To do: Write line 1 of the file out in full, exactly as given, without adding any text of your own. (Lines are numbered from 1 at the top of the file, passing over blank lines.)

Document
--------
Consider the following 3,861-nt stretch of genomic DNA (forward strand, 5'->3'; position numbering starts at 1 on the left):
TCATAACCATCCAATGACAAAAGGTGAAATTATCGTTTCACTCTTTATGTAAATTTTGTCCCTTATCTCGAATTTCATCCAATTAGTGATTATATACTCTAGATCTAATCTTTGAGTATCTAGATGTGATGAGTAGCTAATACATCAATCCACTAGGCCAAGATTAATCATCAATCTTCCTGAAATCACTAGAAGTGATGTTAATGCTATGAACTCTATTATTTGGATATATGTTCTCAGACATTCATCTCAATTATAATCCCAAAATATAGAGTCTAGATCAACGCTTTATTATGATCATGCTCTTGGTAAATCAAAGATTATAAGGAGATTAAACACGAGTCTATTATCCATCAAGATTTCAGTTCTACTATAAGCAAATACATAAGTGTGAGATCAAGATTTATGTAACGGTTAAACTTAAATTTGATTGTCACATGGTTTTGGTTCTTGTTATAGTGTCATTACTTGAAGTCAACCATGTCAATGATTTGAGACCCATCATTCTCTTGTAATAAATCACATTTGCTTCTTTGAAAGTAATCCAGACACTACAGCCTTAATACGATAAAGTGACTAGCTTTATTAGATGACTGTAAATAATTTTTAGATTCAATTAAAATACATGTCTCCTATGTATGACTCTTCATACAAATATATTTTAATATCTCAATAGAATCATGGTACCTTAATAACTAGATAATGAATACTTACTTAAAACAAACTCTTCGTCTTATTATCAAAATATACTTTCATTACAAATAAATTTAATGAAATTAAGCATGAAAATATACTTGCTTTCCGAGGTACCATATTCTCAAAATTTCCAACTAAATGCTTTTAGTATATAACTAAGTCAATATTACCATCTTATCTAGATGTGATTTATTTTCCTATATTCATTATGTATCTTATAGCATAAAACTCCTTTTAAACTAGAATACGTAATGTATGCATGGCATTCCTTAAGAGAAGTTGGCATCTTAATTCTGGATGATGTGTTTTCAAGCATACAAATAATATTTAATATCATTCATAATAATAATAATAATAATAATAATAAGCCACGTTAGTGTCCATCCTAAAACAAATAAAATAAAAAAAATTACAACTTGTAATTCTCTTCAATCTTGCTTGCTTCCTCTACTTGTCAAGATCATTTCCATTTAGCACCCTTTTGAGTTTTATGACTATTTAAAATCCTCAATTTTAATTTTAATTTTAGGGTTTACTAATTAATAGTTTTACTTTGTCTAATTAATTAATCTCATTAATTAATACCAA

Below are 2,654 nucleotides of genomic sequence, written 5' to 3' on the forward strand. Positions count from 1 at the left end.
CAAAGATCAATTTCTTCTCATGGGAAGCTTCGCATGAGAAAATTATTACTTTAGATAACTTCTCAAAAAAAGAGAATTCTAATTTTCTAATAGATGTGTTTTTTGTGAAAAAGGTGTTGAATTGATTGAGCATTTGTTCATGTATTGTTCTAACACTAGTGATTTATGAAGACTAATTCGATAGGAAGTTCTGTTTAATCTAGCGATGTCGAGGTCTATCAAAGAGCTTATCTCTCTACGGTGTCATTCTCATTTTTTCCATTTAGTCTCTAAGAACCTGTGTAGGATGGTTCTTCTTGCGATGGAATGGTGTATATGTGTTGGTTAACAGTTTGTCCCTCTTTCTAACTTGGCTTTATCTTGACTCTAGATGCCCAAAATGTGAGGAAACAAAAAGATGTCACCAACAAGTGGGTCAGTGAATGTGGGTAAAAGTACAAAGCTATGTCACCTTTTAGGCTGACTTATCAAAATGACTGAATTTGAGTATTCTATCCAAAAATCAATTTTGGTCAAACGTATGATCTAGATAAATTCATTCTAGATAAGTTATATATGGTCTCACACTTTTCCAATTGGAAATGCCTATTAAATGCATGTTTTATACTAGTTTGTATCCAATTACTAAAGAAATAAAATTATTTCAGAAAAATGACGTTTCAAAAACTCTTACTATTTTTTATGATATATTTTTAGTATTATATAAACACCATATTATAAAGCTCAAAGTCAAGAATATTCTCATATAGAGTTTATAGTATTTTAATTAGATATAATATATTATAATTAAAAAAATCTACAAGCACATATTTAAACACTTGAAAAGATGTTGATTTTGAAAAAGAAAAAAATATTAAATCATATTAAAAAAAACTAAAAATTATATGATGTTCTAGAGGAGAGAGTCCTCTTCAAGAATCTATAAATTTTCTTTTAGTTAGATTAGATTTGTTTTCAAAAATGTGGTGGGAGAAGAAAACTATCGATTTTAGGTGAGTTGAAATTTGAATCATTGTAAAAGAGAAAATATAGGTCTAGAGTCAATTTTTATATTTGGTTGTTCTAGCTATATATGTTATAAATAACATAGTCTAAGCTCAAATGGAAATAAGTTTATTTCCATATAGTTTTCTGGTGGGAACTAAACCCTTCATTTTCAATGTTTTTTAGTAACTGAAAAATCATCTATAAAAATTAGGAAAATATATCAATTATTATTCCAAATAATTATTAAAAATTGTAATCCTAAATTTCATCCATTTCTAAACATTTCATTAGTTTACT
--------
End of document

Consider the following 3,861-nt stretch of genomic DNA (forward strand, 5'->3'; position numbering starts at 1 on the left):